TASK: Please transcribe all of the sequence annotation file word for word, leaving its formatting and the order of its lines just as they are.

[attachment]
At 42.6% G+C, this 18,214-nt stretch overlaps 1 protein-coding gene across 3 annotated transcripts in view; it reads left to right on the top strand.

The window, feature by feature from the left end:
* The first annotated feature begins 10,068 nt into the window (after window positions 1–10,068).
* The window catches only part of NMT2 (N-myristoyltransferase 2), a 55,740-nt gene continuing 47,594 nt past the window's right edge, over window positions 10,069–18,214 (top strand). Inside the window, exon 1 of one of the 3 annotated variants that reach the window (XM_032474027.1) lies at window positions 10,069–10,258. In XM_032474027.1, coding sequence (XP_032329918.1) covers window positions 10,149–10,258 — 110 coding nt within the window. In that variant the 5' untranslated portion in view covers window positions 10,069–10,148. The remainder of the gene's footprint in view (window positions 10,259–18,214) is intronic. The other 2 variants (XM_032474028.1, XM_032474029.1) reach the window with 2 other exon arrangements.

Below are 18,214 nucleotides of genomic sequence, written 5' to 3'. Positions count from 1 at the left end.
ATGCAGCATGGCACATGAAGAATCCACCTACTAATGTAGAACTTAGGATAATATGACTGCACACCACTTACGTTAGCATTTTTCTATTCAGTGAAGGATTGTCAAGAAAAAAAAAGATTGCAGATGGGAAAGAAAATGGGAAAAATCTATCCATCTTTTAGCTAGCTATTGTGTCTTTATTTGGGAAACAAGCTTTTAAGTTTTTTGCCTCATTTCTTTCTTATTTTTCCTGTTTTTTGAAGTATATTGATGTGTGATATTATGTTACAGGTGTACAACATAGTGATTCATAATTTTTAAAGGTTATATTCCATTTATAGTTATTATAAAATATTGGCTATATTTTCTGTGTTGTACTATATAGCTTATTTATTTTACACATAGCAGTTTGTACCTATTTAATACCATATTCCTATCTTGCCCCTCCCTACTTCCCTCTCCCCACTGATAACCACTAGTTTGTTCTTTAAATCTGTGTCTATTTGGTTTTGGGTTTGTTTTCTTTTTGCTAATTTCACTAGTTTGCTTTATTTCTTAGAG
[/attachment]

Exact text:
At 42.6% G+C, this 18,214-nt stretch overlaps 1 protein-coding gene across 3 annotated transcripts in view; it reads left to right on the top strand.

The window, feature by feature from the left end:
* The first annotated feature begins 10,068 nt into the window (after window positions 1–10,068).
* The window catches only part of NMT2 (N-myristoyltransferase 2), a 55,740-nt gene continuing 47,594 nt past the window's right edge, over window positions 10,069–18,214 (top strand). Inside the window, exon 1 of one of the 3 annotated variants that reach the window (XM_032474027.1) lies at window positions 10,069–10,258. In XM_032474027.1, coding sequence (XP_032329918.1) covers window positions 10,149–10,258 — 110 coding nt within the window. In that variant the 5' untranslated portion in view covers window positions 10,069–10,148. The remainder of the gene's footprint in view (window positions 10,259–18,214) is intronic. The other 2 variants (XM_032474028.1, XM_032474029.1) reach the window with 2 other exon arrangements.

Below are 18,214 nucleotides of genomic sequence, written 5' to 3'. Positions count from 1 at the left end.
ATGCAGCATGGCACATGAAGAATCCACCTACTAATGTAGAACTTAGGATAATATGACTGCACACCACTTACGTTAGCATTTTTCTATTCAGTGAAGGATTGTCAAGAAAAAAAAAGATTGCAGATGGGAAAGAAAATGGGAAAAATCTATCCATCTTTTAGCTAGCTATTGTGTCTTTATTTGGGAAACAAGCTTTTAAGTTTTTTGCCTCATTTCTTTCTTATTTTTCCTGTTTTTTGAAGTATATTGATGTGTGATATTATGTTACAGGTGTACAACATAGTGATTCATAATTTTTAAAGGTTATATTCCATTTATAGTTATTATAAAATATTGGCTATATTTTCTGTGTTGTACTATATAGCTTATTTATTTTACACATAGCAGTTTGTACCTATTTAATACCATATTCCTATCTTGCCCCTCCCTACTTCCCTCTCCCCACTGATAACCACTAGTTTGTTCTTTAAATCTGTGTCTATTTGGTTTTGGGTTTGTTTTCTTTTTGCTAATTTCACTAGTTTGCTTTATTTCTTAGAG